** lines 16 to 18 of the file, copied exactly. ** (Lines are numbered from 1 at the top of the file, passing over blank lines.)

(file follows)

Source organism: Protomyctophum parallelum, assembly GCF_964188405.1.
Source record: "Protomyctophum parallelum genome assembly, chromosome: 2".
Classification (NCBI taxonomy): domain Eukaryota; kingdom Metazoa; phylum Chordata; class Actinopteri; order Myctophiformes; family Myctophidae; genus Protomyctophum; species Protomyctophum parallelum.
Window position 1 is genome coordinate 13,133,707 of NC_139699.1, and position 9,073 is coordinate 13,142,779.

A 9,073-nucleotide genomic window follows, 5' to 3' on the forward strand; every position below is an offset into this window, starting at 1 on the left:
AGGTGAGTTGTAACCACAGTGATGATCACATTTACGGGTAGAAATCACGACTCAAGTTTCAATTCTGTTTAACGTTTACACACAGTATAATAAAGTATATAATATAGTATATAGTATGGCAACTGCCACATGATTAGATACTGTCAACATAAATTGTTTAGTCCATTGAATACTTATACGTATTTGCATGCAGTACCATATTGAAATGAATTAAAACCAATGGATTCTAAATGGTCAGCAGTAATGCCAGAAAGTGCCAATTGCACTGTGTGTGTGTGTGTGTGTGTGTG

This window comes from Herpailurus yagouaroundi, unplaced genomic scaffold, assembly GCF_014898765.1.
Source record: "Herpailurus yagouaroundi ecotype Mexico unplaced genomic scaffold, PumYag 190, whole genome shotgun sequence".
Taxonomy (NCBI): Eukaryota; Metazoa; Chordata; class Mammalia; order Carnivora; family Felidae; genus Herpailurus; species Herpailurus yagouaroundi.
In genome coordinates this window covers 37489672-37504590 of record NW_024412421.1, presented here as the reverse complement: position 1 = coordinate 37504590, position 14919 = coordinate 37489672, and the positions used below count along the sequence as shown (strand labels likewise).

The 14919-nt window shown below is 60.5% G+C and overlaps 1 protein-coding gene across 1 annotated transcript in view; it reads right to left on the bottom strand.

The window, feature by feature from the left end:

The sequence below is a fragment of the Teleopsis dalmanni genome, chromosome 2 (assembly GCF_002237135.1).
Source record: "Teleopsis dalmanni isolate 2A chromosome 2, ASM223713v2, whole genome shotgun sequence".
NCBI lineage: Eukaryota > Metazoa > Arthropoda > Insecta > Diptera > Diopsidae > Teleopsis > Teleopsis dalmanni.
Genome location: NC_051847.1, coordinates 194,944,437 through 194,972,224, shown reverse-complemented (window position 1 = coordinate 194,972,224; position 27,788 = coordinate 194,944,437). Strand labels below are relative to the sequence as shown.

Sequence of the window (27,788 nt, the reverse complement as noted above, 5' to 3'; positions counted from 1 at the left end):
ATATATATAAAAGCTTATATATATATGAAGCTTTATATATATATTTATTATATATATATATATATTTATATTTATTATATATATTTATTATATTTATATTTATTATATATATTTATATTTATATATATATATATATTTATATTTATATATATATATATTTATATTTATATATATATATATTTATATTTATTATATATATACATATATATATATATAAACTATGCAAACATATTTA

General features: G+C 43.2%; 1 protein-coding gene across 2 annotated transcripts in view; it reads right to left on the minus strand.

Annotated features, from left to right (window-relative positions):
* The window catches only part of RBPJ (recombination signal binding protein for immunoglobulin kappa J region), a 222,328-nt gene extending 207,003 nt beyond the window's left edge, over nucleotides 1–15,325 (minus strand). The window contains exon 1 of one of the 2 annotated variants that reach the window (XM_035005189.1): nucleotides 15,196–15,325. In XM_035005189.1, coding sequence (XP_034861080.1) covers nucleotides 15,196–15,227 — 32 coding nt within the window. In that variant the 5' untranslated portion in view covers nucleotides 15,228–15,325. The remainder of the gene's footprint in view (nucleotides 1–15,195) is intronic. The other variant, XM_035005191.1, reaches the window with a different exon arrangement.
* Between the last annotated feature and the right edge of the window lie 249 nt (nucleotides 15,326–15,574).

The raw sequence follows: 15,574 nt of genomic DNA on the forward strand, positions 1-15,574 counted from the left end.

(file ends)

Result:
Genome location: NC_051847.1, coordinates 194,944,437 through 194,972,224, shown reverse-complemented (window position 1 = coordinate 194,972,224; position 27,788 = coordinate 194,944,437). Strand labels below are relative to the sequence as shown.

Sequence of the window (27,788 nt, the reverse complement as noted above, 5' to 3'; positions counted from 1 at the left end):
ATATATATAAAAGCTTATATATATATGAAGCTTTATATATATATTTATTATATATATATATATATTTATATTTATTATATATATTTATTATATTTATATTTATTATATATATTTATATTTATATATATATATATATTTATATTTATATATATATATATTTATATTTATATATATATATATTTATATTTATTATATATATACATATATATATATATAAACTATGCAAACATATTTA